Religious and other private schools in New York state won an important victory last week when a state judge invalidated proposed guidelines for monitoring private schools.
“We join with the more than 1,000 private schools that challenged the new guidelines in applauding the state Supreme Court’s decision declaring the new State Education Department guidelines null and void,” said Avi Schick, an attorney for Parents for Educational and Religious Liberty in Schools (PEARLS), an organization committed to promoting yeshiva, or orthodox Jewish education.
New York’s Education Department in November proposed the rules in response to complaints that some yeshivas, in particular, weren’t spending sufficient time on proper English instruction, as well as science and history. Primarily taught in Yiddish, yeshiva education covers elementary and secondary grades and promotes the importance of strong communities, as well as teaching a deep respect for the morals and history of the Jewish faith and culture.
The guidelines would have required visits by a local public school staff member to yeshivas and all other private schools once every five years to determine if the schools were providing sufficient instruction in state-mandated subjects.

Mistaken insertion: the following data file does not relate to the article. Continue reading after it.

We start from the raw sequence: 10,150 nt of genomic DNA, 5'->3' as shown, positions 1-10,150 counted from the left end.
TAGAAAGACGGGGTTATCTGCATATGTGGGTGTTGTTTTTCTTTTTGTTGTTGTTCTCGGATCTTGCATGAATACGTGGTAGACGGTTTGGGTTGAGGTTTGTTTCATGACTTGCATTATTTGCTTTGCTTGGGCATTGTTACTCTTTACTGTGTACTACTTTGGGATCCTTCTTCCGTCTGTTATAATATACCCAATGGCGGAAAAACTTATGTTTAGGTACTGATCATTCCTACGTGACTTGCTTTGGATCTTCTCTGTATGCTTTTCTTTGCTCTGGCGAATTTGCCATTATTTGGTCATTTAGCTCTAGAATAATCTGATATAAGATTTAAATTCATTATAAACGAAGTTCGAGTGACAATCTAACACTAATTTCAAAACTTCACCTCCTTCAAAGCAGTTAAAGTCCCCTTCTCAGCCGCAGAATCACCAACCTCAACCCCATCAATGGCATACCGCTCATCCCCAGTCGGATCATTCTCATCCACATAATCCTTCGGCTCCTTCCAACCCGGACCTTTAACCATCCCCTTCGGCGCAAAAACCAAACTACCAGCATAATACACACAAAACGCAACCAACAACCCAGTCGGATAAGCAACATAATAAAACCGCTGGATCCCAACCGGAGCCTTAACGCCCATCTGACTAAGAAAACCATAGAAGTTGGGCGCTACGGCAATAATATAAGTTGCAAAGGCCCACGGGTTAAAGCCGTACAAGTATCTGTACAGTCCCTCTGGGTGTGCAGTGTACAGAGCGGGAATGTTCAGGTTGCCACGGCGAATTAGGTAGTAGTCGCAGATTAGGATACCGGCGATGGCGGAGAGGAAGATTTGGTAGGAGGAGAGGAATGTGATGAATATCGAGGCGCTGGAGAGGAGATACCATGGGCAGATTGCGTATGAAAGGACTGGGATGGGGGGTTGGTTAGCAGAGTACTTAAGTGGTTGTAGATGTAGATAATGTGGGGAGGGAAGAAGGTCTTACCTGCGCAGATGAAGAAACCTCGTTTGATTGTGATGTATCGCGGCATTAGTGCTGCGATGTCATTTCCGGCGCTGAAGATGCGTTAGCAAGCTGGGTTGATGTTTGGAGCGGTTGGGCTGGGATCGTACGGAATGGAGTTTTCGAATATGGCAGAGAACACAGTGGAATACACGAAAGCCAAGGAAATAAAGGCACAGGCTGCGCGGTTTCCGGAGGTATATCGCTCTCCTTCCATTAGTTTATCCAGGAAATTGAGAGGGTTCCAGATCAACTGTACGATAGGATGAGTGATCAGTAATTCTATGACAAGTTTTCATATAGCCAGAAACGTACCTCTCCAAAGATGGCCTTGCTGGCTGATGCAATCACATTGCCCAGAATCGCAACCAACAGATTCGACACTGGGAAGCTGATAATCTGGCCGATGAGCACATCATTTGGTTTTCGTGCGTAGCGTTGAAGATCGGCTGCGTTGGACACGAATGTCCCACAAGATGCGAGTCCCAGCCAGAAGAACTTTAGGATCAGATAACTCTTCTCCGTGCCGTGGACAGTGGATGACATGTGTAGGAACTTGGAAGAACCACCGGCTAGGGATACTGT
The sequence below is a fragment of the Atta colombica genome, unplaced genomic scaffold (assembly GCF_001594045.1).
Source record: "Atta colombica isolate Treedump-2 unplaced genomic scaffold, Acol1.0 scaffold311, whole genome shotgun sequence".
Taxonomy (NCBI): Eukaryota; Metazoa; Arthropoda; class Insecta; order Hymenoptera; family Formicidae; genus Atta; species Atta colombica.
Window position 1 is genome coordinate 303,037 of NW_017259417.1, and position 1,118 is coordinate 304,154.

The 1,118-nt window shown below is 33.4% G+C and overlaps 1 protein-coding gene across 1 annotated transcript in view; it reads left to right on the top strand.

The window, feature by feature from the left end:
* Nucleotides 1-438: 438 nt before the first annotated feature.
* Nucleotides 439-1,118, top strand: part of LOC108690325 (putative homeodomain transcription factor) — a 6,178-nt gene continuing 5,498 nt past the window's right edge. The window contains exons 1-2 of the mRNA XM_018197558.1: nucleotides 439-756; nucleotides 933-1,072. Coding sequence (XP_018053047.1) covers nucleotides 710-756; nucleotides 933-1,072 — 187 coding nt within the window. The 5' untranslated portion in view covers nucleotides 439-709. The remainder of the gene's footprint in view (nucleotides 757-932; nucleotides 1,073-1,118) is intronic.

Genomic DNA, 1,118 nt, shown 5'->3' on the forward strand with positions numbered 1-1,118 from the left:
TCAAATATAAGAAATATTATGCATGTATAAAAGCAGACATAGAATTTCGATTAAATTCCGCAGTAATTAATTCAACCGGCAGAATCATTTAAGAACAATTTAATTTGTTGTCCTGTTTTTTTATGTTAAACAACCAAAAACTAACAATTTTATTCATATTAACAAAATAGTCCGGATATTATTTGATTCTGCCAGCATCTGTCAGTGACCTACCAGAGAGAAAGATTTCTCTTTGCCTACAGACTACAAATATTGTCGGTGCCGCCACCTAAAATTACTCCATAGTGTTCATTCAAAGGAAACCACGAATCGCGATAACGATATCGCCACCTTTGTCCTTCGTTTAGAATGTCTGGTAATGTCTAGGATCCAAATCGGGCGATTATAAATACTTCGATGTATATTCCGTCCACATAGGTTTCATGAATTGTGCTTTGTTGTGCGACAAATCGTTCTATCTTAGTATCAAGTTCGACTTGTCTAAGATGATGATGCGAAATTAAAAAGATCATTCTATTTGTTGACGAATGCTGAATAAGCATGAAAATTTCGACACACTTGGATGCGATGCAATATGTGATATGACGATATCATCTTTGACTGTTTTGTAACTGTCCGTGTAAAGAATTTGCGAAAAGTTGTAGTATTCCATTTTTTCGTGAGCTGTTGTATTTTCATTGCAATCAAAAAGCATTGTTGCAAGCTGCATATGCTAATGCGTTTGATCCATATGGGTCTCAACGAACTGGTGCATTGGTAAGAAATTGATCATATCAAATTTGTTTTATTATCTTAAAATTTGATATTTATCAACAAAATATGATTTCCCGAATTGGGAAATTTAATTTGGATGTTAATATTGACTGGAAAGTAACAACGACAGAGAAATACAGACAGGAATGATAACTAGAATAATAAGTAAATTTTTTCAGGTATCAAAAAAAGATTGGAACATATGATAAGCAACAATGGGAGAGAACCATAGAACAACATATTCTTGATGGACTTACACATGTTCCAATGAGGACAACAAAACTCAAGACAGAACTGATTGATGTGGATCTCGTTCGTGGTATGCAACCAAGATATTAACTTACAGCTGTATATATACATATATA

PEARLS and other groups sued over the regulations in March, arguing that they were unconstitutional and that the state Education Department lacked the authority to impose them. Other plaintiffs included groups representing the state’s private Catholic schools, as well as its nonreligious ones.
State Supreme Court Judge Christina Ryba stopped short of ruling that the regulations violated the state’s constitutional protections for religious freedom, instead stating that the guidelines were not implemented in compliance with the State Administrative Procedure Act.
Mark Lauria, executive director of the New York State Association of Independent Schools, called the regulations ill-conceived, adding, “We very much appreciate that the judge recognized the merits of our legal arguments.” —L.E.